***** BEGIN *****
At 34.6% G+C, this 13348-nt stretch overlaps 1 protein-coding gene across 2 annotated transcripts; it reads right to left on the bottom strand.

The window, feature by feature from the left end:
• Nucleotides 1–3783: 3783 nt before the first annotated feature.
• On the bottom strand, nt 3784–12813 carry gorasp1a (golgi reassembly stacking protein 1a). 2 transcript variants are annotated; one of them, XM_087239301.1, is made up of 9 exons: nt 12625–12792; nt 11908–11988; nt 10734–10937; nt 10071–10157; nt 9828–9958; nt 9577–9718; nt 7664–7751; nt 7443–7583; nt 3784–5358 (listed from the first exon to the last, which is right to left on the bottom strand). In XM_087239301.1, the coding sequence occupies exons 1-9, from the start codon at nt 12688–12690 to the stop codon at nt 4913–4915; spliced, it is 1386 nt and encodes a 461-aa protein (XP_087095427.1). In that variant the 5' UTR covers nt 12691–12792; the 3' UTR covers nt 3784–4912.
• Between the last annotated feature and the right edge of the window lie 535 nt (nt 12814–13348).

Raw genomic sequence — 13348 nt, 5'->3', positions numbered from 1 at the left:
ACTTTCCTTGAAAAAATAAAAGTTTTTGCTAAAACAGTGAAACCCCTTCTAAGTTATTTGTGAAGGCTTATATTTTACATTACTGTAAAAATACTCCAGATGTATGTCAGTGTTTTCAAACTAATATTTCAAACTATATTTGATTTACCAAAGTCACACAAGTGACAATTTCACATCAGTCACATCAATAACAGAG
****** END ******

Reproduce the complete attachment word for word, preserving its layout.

At 34.6% G+C, this 13348-nt stretch overlaps 1 protein-coding gene across 2 annotated transcripts; it reads right to left on the bottom strand.

The window, feature by feature from the left end:
• Nucleotides 1–3783: 3783 nt before the first annotated feature.
• On the bottom strand, nt 3784–12813 carry gorasp1a (golgi reassembly stacking protein 1a). 2 transcript variants are annotated; one of them, XM_087239301.1, is made up of 9 exons: nt 12625–12792; nt 11908–11988; nt 10734–10937; nt 10071–10157; nt 9828–9958; nt 9577–9718; nt 7664–7751; nt 7443–7583; nt 3784–5358 (listed from the first exon to the last, which is right to left on the bottom strand). In XM_087239301.1, the coding sequence occupies exons 1-9, from the start codon at nt 12688–12690 to the stop codon at nt 4913–4915; spliced, it is 1386 nt and encodes a 461-aa protein (XP_087095427.1). In that variant the 5' UTR covers nt 12691–12792; the 3' UTR covers nt 3784–4912.
• Between the last annotated feature and the right edge of the window lie 535 nt (nt 12814–13348).

Raw genomic sequence — 13348 nt, 5'->3', positions numbered from 1 at the left:
ACTTTCCTTGAAAAAATAAAAGTTTTTGCTAAAACAGTGAAACCCCTTCTAAGTTATTTGTGAAGGCTTATATTTTACATTACTGTAAAAATACTCCAGATGTATGTCAGTGTTTTCAAACTAATATTTCAAACTATATTTGATTTACCAAAGTCACACAAGTGACAATTTCACATCAGTCACATCAATAACAGAG